The first alternative is to be rejected for various reasons. Those within evangelical circles are principally committed to the integrity of Scripture and to its sufficiency for life and practice. For such, the first alternative is principially to be rejected. Principial considerations, however, are not the only basis for rejecting the first alternative. It is methodologically unwise to accept so simple and shallow a conclusion if other options are available. Paul's letters show that the role of women arose as a problem within his congregations on numerous occasions. It is unlikely that the seeming tension between the position of Galatians 3:28 and that of I Timothy 2:11 would have gone without notice. It is surely best methodologically to work from the assumption that Paul was aware that he demanded some distinctions and forbade others and that some explanation or some rationale is to be sought. The contrary assumption terminates scholarly investigation before it begins; we make no progress if we plead inconsistency every time we cannot yet integrate what we have.

The second possible explanation has recently found increasing favor. Could it be that Galatians 3:28 expresses Paul's goals but that he considers cultural prejudice or social structures too great to take on? Does he leave some implications of his Gospel undeveloped? It seems at first that this may well be possible, yet various factors force us to reject this option. Least weighty among the factors is the fact that Paul offers no indication that he considered cultural issues as determinative of the situation. While it could be said that such thoughts were implicit, it is a weak argument from silence which makes unspoken cultural issues determinative.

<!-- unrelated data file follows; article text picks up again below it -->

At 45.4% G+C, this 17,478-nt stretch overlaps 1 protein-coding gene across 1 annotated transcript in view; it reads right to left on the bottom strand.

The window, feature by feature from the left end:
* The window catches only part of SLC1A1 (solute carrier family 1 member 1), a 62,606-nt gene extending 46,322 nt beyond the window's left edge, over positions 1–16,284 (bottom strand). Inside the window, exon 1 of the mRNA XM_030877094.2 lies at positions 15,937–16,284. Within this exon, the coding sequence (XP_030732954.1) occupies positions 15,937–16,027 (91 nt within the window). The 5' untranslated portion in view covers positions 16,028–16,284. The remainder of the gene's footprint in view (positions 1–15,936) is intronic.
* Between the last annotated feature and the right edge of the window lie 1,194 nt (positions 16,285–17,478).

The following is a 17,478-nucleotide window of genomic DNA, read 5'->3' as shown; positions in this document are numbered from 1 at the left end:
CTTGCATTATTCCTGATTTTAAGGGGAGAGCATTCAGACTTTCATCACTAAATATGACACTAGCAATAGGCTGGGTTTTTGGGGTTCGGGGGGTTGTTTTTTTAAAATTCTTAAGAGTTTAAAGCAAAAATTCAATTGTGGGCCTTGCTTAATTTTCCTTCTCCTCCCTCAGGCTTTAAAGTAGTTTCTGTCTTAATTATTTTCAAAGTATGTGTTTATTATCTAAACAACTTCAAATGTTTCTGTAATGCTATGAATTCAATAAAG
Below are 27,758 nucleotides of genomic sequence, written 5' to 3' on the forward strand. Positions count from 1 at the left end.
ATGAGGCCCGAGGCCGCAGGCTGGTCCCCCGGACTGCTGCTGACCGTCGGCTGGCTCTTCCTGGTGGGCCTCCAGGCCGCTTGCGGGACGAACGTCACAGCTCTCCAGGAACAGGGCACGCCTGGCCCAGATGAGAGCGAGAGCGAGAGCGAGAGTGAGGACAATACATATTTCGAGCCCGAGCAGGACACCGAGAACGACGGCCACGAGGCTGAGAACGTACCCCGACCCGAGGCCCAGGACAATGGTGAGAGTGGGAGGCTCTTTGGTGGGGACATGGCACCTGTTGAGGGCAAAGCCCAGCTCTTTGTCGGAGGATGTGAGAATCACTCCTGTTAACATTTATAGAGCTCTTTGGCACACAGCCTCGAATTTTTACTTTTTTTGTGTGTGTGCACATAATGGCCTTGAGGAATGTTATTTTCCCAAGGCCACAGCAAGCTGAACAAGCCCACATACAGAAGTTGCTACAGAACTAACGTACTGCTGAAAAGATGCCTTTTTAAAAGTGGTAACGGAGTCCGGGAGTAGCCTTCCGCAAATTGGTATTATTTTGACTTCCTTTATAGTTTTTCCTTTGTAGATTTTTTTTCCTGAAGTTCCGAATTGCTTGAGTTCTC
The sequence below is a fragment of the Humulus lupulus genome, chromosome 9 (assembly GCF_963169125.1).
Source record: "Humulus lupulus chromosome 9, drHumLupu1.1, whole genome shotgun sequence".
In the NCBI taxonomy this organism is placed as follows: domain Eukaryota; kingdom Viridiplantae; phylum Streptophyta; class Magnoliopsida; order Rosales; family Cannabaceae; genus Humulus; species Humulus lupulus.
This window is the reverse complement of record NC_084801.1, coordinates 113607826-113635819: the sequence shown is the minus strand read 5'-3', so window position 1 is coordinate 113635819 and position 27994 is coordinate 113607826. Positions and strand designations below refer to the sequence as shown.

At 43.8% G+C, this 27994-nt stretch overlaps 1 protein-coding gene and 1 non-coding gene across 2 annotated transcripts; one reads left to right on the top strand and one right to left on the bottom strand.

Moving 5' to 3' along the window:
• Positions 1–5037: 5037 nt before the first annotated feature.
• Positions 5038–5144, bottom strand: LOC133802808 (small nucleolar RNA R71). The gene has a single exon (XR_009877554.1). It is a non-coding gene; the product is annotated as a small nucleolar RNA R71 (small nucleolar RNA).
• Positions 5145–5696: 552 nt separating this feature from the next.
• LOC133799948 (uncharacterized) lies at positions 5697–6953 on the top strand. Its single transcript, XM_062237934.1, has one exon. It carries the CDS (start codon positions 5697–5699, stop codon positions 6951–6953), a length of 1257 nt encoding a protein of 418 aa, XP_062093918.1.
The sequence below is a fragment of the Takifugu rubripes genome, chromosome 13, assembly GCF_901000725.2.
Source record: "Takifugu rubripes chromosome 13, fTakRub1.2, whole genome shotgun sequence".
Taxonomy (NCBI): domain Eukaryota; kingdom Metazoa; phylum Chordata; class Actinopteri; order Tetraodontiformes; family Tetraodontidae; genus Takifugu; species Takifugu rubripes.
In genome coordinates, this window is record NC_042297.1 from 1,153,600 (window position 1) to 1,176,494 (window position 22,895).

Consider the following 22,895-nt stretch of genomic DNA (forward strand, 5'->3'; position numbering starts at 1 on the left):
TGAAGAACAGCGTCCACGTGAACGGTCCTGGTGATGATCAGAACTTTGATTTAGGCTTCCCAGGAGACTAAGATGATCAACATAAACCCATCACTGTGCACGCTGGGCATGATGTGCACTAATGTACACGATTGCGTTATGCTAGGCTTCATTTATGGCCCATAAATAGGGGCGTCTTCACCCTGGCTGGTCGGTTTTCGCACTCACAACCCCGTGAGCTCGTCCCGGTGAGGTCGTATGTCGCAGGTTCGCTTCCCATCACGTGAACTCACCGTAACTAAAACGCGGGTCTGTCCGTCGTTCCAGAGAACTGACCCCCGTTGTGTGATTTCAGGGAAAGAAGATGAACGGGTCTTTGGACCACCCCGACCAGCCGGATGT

More important and indeed decisive is the fact that Paul did not hesitate to reject utterly the prejudice of Jew against Gentile. It would seem strange that Paul would be bold to violate cultural perspectives regarding race and bondage (Phm) while fearing to challenge the cultural prejudice regarding sex. This reticence of Paul's becomes especially strange when we remember that Greek culture admitted women to the role of priestess and that Christian women were permitted an unusually large role both in worship and in Christian community,[2] at least as compared with Jewish practice. It is unobjectionable to Gentiles and was less offensive to Jews than worship of Jesus or the inclusion of the Gentiles. In the face of Paul's failure to give any indication of cultural determinants of his decision, and of his willingness to take on more serious cultural prejudices, we think it unlikely that the second option above is to be preferred.

The third option, that Paul did not consider that certain role distinctions within the body of Christ prejudice the oneness of believers, seems to us the most likely in that it, in contradistinctions to the other positions, offers an explanation of Paul's evident feeling of freedom to argue both distinctions and oneness without developing their relation. Our study below will seek to develop this, which appears to be Paul's view, at greater length.

In the light of the preceding discussion, we conclude that, while Galatians 3:28 is central to our understanding that any human whatsoever, upon credible profession of faith, may and must be received with joy and rejoicing into the fellowship of sinners saved by grace, we must reject it as a primary text when we begin to consider the distinctive role of women within the Church of the Lord Jesus.

Before turning to I Timothy as a possible starting point for a study of the role of women, it is well to comment somewhat further on the NT teaching concerning the equality of believers. Foundational to Paul's understanding of man are the twin teachings of the creation of man as the image of God and of the "recreation" of believers in the image of Christ (Acts 17:26; Romans 8:29; II Corinthians 5:17; Colossians 3:10,11). Paul's discussion of personal renewal in Christ (Colossians 3), of the gifts of the Spirit (I Corinthians 12), and even of marital distinctions (I Corinthians 7)[3], shows clearly that he saw an equality of the sexes with respect to their being and functioning as God's image. In this respect, then, Paul's teaching faithfully reflects that of Genesis 1:27: both sexes are the image of God.

Peter too discusses the equal relation of husband and wife with respect to redemption. I Peter 3:7 carefully identifies wives, women, as "joint heirs (sunkleronomoi) of the grace of life." It is of considerable importance to note that Peter's position resembles Paul's as described above in that Peter evidently feels no tension between the role distinctions upon which he insists in vv. 1-6 and the equality of sexes proclaimed in v. 7.[4]